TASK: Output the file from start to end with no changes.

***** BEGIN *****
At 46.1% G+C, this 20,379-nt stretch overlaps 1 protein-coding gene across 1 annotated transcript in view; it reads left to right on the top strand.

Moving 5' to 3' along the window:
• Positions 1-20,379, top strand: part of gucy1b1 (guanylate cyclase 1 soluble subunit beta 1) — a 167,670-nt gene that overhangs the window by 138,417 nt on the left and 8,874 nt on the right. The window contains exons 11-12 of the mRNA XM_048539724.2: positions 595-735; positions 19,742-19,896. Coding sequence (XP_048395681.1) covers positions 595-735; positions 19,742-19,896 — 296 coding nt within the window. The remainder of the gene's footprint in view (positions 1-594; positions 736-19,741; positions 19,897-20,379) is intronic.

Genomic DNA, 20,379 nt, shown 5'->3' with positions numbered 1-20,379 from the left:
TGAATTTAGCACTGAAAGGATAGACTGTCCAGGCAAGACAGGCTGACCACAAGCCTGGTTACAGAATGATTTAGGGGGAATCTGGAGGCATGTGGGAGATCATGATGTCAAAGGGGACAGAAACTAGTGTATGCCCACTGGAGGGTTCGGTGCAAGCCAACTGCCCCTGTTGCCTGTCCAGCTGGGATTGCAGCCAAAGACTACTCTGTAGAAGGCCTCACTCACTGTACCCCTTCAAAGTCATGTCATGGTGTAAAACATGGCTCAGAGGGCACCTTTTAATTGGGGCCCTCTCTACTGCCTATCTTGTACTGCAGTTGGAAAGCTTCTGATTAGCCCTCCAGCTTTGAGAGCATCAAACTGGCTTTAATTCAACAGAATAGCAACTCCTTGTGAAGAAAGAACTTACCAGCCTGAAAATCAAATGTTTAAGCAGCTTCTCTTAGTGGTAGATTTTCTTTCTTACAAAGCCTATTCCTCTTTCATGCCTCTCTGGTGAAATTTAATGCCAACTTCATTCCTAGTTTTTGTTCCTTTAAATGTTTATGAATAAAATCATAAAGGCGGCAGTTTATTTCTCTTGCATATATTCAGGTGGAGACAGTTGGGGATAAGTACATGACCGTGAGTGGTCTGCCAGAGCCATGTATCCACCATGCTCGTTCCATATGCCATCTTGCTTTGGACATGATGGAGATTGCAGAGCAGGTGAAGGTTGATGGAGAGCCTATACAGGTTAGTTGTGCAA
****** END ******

At 46.1% G+C, this 20,379-nt stretch overlaps 1 protein-coding gene across 1 annotated transcript in view; it reads left to right on the top strand.

Moving 5' to 3' along the window:
• Positions 1-20,379, top strand: part of gucy1b1 (guanylate cyclase 1 soluble subunit beta 1) — a 167,670-nt gene that overhangs the window by 138,417 nt on the left and 8,874 nt on the right. The window contains exons 11-12 of the mRNA XM_048539724.2: positions 595-735; positions 19,742-19,896. Coding sequence (XP_048395681.1) covers positions 595-735; positions 19,742-19,896 — 296 coding nt within the window. The remainder of the gene's footprint in view (positions 1-594; positions 736-19,741; positions 19,897-20,379) is intronic.

Genomic DNA, 20,379 nt, shown 5'->3' with positions numbered 1-20,379 from the left:
TGAATTTAGCACTGAAAGGATAGACTGTCCAGGCAAGACAGGCTGACCACAAGCCTGGTTACAGAATGATTTAGGGGGAATCTGGAGGCATGTGGGAGATCATGATGTCAAAGGGGACAGAAACTAGTGTATGCCCACTGGAGGGTTCGGTGCAAGCCAACTGCCCCTGTTGCCTGTCCAGCTGGGATTGCAGCCAAAGACTACTCTGTAGAAGGCCTCACTCACTGTACCCCTTCAAAGTCATGTCATGGTGTAAAACATGGCTCAGAGGGCACCTTTTAATTGGGGCCCTCTCTACTGCCTATCTTGTACTGCAGTTGGAAAGCTTCTGATTAGCCCTCCAGCTTTGAGAGCATCAAACTGGCTTTAATTCAACAGAATAGCAACTCCTTGTGAAGAAAGAACTTACCAGCCTGAAAATCAAATGTTTAAGCAGCTTCTCTTAGTGGTAGATTTTCTTTCTTACAAAGCCTATTCCTCTTTCATGCCTCTCTGGTGAAATTTAATGCCAACTTCATTCCTAGTTTTTGTTCCTTTAAATGTTTATGAATAAAATCATAAAGGCGGCAGTTTATTTCTCTTGCATATATTCAGGTGGAGACAGTTGGGGATAAGTACATGACCGTGAGTGGTCTGCCAGAGCCATGTATCCACCATGCTCGTTCCATATGCCATCTTGCTTTGGACATGATGGAGATTGCAGAGCAGGTGAAGGTTGATGGAGAGCCTATACAGGTTAGTTGTGCAA